The art of investing is often a paradox. Choosing individual stocks is a game that requires a high degree of skill and knowledge, and most investors simply don't have the aptitude, nor the time to develop it. Even when they do, many buy and sell at the wrong times because of unconscious psychological biases.
Buying actively managed funds isn't much better. Research shows that 70% of actively managed mutual funds underperform stock indexes such as the S&P 500 over the long term. That's in part because they charge high management fees, typically 1.5% or more, while index funds, which invest in shares of the entire index such as the S&P or the Russell 1000, charge fees as low as .09%. Those differences really add up over time.
Of course, it would be great if you could be sure you were picking an actively managed mutual fund from among the 30% that outperform the indexes. The problem is there is no easy way to choose one. Most funds list their results for the previous 1-, 5- and 10-year periods. But Joel Greenblatt, an adjunct professor at Columbia Business School, says that historical analysis shows that past results do not reliably predict winners over the next few years.
This is why small investors have been encouraged to put their money in index funds rather than stocks or mutual funds. But Greenblatt argues in a short but compelling new book, The Big Secret for the Small Investor, that traditional index funds have drawbacks of their own. He says the returns can be improved dramatically by constructing index funds differently.
Where Traditional Index Funds Go Wrong
Most traditional index funds, like the iShares S&P 500 Index Fund (IVV) or the State Street SPDR S&P 500 ETF (SPY), own all the shares in the index they track. The index is then weighted by market capitalization, or the dollar value of all the shares in the company.
"The Internet bubble is the best example," Greenblatt says. "As those internet stocks went up in price and became way overvalued, the market-cap weighted index kept on getting more heavily weighted in those stocks. And the indexes bought too little of traditional companies with good metrics but that were considered duller businesses."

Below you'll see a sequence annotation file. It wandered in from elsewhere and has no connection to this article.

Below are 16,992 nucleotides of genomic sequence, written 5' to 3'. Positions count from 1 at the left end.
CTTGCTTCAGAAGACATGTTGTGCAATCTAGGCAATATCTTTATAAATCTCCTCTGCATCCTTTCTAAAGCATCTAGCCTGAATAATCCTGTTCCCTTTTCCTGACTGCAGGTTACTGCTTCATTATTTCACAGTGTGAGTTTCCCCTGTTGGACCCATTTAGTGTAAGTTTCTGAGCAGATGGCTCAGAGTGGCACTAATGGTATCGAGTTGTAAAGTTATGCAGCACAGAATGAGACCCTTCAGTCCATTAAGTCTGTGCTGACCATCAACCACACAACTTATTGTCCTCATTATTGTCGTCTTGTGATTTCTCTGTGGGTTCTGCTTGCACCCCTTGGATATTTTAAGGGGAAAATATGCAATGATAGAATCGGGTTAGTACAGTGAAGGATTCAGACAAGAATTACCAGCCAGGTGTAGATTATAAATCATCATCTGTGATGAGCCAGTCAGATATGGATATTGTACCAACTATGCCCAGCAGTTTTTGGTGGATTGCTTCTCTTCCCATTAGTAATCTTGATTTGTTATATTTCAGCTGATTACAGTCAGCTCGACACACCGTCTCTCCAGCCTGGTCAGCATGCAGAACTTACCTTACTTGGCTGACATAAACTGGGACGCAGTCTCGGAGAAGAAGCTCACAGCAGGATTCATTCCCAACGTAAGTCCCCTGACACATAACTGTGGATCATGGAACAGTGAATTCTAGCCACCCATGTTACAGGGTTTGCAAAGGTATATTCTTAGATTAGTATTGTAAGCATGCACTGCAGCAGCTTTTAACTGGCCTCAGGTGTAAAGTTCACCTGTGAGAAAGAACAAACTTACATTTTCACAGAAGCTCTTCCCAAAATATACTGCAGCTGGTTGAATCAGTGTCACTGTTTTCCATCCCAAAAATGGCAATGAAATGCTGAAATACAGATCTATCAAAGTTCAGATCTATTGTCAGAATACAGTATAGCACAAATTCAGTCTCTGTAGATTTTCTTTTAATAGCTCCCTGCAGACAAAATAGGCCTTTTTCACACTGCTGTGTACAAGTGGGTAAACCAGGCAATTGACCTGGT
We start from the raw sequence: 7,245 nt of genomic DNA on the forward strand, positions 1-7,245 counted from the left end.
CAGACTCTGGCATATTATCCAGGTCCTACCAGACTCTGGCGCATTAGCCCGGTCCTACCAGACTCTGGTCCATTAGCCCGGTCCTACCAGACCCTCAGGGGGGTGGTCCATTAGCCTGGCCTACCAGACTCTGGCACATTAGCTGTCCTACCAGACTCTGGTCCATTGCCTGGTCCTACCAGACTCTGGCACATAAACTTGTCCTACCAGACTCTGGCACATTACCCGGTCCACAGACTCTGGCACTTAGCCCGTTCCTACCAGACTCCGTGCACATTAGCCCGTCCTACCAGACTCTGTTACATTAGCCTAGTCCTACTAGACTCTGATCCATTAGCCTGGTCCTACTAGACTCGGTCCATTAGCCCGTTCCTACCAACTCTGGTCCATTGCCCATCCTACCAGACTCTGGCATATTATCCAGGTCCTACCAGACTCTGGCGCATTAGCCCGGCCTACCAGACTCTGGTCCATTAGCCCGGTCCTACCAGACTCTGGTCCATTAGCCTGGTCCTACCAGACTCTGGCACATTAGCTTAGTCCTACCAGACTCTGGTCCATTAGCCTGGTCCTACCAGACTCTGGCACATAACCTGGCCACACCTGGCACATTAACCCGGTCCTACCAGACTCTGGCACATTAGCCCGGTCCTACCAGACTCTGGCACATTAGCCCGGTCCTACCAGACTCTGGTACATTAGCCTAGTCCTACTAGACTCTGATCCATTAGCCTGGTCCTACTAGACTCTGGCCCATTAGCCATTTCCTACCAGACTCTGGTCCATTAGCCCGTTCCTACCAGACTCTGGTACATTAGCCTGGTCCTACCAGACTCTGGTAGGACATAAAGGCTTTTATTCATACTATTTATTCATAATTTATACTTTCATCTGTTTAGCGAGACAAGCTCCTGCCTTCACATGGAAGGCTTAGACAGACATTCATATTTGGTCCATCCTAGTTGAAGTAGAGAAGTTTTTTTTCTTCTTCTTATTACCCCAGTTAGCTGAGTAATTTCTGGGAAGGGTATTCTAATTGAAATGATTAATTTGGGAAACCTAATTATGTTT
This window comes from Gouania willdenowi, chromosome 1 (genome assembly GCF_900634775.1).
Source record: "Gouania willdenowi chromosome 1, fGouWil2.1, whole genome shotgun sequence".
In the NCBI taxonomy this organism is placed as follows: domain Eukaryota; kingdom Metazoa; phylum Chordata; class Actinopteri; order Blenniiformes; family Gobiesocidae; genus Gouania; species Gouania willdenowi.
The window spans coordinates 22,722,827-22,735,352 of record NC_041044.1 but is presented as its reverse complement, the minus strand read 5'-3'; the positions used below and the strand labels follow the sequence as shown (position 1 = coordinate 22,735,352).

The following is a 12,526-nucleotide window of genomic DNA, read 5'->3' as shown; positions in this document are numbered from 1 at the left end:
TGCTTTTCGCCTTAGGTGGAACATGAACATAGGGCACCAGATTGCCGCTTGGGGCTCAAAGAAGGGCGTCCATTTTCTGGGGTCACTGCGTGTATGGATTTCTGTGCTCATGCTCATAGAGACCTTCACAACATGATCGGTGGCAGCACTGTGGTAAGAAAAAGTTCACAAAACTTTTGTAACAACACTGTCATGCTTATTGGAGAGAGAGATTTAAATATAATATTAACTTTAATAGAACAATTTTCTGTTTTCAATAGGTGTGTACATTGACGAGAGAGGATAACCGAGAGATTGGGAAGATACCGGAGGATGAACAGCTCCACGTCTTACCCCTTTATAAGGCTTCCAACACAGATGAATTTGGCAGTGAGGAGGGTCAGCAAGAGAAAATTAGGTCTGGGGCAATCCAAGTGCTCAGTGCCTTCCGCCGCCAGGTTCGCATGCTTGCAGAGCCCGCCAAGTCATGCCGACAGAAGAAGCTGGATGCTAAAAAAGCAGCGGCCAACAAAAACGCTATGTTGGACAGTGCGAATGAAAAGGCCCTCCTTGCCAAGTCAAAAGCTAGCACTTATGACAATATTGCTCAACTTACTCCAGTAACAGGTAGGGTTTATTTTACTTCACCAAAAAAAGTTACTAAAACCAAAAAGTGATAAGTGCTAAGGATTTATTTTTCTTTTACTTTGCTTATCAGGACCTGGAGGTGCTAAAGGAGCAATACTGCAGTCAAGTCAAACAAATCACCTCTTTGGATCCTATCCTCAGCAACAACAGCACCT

As a result, Greenblatt says a better way to structure an index is to buy equal amounts of all companies in the index regardless of market cap. That way, using the example of an S&P 500 index fund, each company would be .2% of the fund. "It still owns too much of some stocks and too little of others, but the mistakes become random because there is no price involved," Greenblatt explains. If you run a 10-year comparison of equal-weighted index funds and market-cap weighted funds, Greenblatt says, the equal-weighted funds earn 2% more a year over the long term.
An example of an index fund constructed this way is the Rydex S&P Equal Weight ETF (RSP).
Paying Attention to the Fundamentals
Equal weighting does have its drawbacks, however. For one thing, if such an index fund got too large, it would be impossible to invest billions of dollars in the smaller companies in the S&P 500. There is simply not enough stock to go around.
But for the moment, the equal-weighted funds do yield more than traditional index funds. (ETFs are better than index mutual funds for an equal-weighted strategy, because constant turnover is required to keep the portfolio at equal weight. In mutual funds, this generates short-term capital gains taxes every year, whereas in ETFs, the shareholder pays taxes only when he sells the ETF.)